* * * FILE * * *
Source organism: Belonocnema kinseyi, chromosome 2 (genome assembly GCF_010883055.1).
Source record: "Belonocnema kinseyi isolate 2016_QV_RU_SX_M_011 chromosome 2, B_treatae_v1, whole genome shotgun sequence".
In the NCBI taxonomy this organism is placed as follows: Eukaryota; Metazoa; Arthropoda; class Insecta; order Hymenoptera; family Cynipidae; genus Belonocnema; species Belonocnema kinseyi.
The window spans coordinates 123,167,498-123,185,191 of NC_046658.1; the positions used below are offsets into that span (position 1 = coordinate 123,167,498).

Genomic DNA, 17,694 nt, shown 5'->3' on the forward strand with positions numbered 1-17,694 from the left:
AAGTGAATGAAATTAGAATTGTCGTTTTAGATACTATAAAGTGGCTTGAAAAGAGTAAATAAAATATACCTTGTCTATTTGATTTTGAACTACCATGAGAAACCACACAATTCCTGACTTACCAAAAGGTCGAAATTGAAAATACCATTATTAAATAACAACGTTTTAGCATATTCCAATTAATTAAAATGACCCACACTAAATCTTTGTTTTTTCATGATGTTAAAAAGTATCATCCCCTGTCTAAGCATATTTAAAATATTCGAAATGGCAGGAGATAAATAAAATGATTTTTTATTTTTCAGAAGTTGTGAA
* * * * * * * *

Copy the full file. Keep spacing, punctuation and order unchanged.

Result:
Source organism: Belonocnema kinseyi, chromosome 2 (genome assembly GCF_010883055.1).
Source record: "Belonocnema kinseyi isolate 2016_QV_RU_SX_M_011 chromosome 2, B_treatae_v1, whole genome shotgun sequence".
In the NCBI taxonomy this organism is placed as follows: Eukaryota; Metazoa; Arthropoda; class Insecta; order Hymenoptera; family Cynipidae; genus Belonocnema; species Belonocnema kinseyi.
The window spans coordinates 123,167,498-123,185,191 of NC_046658.1; the positions used below are offsets into that span (position 1 = coordinate 123,167,498).

Genomic DNA, 17,694 nt, shown 5'->3' on the forward strand with positions numbered 1-17,694 from the left:
AAGTGAATGAAATTAGAATTGTCGTTTTAGATACTATAAAGTGGCTTGAAAAGAGTAAATAAAATATACCTTGTCTATTTGATTTTGAACTACCATGAGAAACCACACAATTCCTGACTTACCAAAAGGTCGAAATTGAAAATACCATTATTAAATAACAACGTTTTAGCATATTCCAATTAATTAAAATGACCCACACTAAATCTTTGTTTTTTCATGATGTTAAAAAGTATCATCCCCTGTCTAAGCATATTTAAAATATTCGAAATGGCAGGAGATAAATAAAATGATTTTTTATTTTTCAGAAGTTGTGAA